New law passed for Apprentices by the government.

New research from identity data intelligence specialists GBG has revealed a startling amount of HR professionals (41 per cent) are struggling to keep up with ever-changing legislation.

The changes to UK law, such as those made to the Right To Work in the Immigration Act and Modern Day Slavery Act are met with anxiety by 34 per cent of respondents. Only 26 per cent feel prepared and just four per cent feel optimistic that the changes will be advantageous for their organisation.

Despite half of HR professionals not feeling prepared to handle legislation changes, 62 per cent believe it’s their primary responsibility. Almost one in five (18 per cent) said it was their manager’s obligation and nine per cent believed the Board should be in charge of monitoring for change.

Mark Sugden, sales & business development director, at GBG said:

“Legislation changes are evidentially making HR professionals feel unprepared. We still don’t know what the full impact of Brexit will be, which will add further complexity to the situation,”

“HR professionals may have to report on the nationalities of every member of the workforce, and manage multiple country legislation requirements to ensure compliance. The Home Office is now targeting larger organisations with adherence audits and issuing civil penalties for employing someone without the right to work in the UK. The consequences post-Brexit should only reinforce what businesses should already be doing and highlight why the need to know your people is critical more so now, than ever before.”

Ongoing monitoring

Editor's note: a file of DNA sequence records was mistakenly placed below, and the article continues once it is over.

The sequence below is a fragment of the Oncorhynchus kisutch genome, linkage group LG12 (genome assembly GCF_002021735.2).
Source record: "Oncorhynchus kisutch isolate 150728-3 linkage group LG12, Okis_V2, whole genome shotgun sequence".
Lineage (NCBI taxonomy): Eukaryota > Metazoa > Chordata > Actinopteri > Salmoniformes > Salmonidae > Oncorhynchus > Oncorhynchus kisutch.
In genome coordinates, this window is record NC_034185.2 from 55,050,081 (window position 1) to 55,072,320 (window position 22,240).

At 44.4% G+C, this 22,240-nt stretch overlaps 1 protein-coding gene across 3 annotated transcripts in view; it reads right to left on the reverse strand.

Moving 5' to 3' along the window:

Many respondents to the survey cited employment screening as their number one priority. However, when asked how often they ran employee checks, less than one in five (17%) ran multiple checks throughout the year. A fifth of respondents said they didn’t undertake any checking throughout the year, with 11% only running checks when an incident triggered the process.

Sugden added:

“The changing landscape around employment screening, legislation and requirements to monitor employees more stringently is becoming increasingly difficult to keep up with. However, the consequences of not doing so opens a business up to employee fraud, reputational risk, reduced turnover and fines. Businesses need to recognise the importance of not just completing the Right To Work checks from a recruitment and on-boarding perspective, but also throughout their employment.”

“Last year saw employee fraud account for 32% of all reported cases of fraud in the UK, costing businesses more than £46m. The ongoing checking of staff to determine their honesty, integrity and financial soundness is not only critical to an organisation’s adherence to regulation, but also imperative to the security of a business’ IP and bottom line.”





Rebecca joined the HRreview editorial team in January 2016. After graduating from the University of Sheffield Hallam in 2013 with a BA in English Literature, Rebecca has spent five years working in print and online journalism in Manchester and London. In the past she has been part of the editorial teams at Sleeper and Dezeen and has founded her own arts collective.